Deleting obstacles

I have always felt that the choice of Kitimat BC (which lies at the end of a long narrow fjord) as the destination for the Enbridge Northern Gateway pipeline was odd. Surely a narrow winding fjord presents a navigational challenge for large oil tankers.

But put on your Enbridge supplied rose-coloured glasses and all of a sudden that pesky narrow fjord is no longer a problem:

About 1,000 square kilometres of islands have disappeared from Douglas Channel in an animated depiction of Enbridge Inc.’s proposed Northern Gateway pipeline and tanker route.

The project would send bitumen by pipeline from Alberta’s oilsands to Kitimat, where it would be loaded onto tankers for export to Asia.

A video on the Enbridge website shows Douglas Channel as a wide open funnel leading from Kitimat to the Pacific, omitting the narrow channels, islands and rocky outcrops that make up the potential tanker access route.

Enbridge’s view of reality

Now take off those rose-coloured glasses and see if you can spot the difference:

Reality’s view of reality

The Enbridge view of Douglas Channel would make anyone who knows the area chuckle, said Eric Swanson of the Dogwood Initiative.

“In reality, it’s a twisting path through rocky islands and granite outcroppings, including 90 degree turns, but it’s shown as a sparkly, open channel,” he said.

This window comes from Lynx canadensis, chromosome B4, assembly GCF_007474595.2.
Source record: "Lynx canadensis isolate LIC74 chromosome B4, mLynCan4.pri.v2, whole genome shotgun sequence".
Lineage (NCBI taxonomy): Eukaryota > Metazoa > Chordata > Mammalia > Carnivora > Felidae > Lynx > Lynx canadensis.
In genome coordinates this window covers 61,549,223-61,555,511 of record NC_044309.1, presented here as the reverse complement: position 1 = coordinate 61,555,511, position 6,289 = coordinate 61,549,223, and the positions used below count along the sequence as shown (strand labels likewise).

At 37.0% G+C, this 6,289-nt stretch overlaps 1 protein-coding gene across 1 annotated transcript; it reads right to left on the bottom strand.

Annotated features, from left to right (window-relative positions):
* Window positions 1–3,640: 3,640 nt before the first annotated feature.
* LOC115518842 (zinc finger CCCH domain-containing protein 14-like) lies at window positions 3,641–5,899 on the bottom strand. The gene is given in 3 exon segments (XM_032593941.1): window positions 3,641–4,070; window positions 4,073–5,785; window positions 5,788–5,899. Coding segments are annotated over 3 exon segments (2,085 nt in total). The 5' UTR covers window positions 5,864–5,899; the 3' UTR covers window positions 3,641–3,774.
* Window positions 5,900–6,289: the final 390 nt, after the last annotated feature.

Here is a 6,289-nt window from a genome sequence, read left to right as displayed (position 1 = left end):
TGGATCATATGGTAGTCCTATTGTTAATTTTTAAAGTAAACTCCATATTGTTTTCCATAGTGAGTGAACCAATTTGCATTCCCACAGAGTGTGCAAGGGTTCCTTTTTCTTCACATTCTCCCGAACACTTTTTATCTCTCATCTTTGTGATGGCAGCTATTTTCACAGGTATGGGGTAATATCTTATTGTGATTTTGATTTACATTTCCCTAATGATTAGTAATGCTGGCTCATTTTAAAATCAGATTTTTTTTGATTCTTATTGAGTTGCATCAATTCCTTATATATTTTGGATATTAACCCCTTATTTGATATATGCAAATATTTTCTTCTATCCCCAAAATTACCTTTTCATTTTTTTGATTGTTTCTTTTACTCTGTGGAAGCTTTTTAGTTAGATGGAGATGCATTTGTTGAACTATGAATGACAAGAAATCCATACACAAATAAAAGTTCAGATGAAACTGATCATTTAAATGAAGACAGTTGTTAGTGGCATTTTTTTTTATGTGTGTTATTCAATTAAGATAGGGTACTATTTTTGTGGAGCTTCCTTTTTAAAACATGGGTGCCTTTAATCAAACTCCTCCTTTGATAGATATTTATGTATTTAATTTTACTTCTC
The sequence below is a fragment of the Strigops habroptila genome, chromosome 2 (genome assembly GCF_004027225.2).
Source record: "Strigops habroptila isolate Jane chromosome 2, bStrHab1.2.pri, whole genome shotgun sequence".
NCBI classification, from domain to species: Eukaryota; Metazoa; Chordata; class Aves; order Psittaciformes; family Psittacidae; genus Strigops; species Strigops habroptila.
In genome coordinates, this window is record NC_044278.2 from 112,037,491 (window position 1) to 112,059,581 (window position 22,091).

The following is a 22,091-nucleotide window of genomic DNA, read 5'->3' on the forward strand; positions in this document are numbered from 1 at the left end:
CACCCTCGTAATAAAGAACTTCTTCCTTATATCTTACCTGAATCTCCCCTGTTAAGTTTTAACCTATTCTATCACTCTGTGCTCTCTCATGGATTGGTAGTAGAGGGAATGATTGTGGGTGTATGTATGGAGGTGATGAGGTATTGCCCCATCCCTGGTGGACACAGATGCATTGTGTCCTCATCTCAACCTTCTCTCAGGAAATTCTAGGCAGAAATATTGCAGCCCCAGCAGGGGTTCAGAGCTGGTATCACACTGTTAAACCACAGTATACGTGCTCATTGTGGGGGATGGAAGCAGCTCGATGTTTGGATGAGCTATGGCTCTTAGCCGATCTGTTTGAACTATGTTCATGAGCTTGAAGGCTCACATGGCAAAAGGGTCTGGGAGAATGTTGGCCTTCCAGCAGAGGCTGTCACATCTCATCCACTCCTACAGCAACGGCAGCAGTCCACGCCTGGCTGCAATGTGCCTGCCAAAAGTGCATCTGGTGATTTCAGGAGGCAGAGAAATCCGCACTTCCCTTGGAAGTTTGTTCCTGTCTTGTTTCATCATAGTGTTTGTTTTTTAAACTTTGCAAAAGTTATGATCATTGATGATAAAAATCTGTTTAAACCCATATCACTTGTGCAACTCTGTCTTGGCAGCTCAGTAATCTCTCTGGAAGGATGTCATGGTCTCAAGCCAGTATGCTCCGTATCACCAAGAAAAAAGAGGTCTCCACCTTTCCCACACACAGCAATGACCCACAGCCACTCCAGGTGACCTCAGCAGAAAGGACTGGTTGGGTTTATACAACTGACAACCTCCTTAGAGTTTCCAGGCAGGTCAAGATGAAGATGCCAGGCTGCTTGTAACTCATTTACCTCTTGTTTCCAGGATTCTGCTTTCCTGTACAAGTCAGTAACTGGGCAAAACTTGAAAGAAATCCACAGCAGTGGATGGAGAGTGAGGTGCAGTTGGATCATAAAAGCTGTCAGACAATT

“They are certainly painting a rosy picture of a very complicated and dangerous waterway.

There is a good reason up until now there has been a moratorium on tanker traffic on the BC coast; it is as treacherous as it is beautiful.

Comments:

  1. We're so optimistic when it comes to our picture of how the future will unfold.

    Take a brief look at the tide chart for Kitimat, BC.

    Now, picture the ebb and flow process of the typical 4m tide as it squeezes up and down the various channels leading to Kitimat.

    Note here* the singularly poor nature of the proposed navigation route for reliably anchoring if need be in the face of wind or tidal current. Note also the proximity of navigational hazards for much of the passage, and the distance from tug assist unless tug assistance (tugs; VLCCs cannot be pushed about readily by a single tug) is ready to hand.

    Tankers are equipped with but a single engine. These engines are not 100% reliable.

    Several hundred tanker trips per year will be necessary to move product from Kitimat to market.

    What are the odds of perfect tanker propulsion performance for several thousand tanker trips from Kitimat to the ocean? Presumably it's possible to calculate that.

    What sort of tug assistance/escort will be necessary to >guarantee< that every one of the several thousand burdened tanker passages will be fully protected in the event of a propulsion failure, even when confronted with stiff tidal opposition?

    *Rosy navigation proposition prepared at industry behest.


Leave a Reply

Your email address will not be published.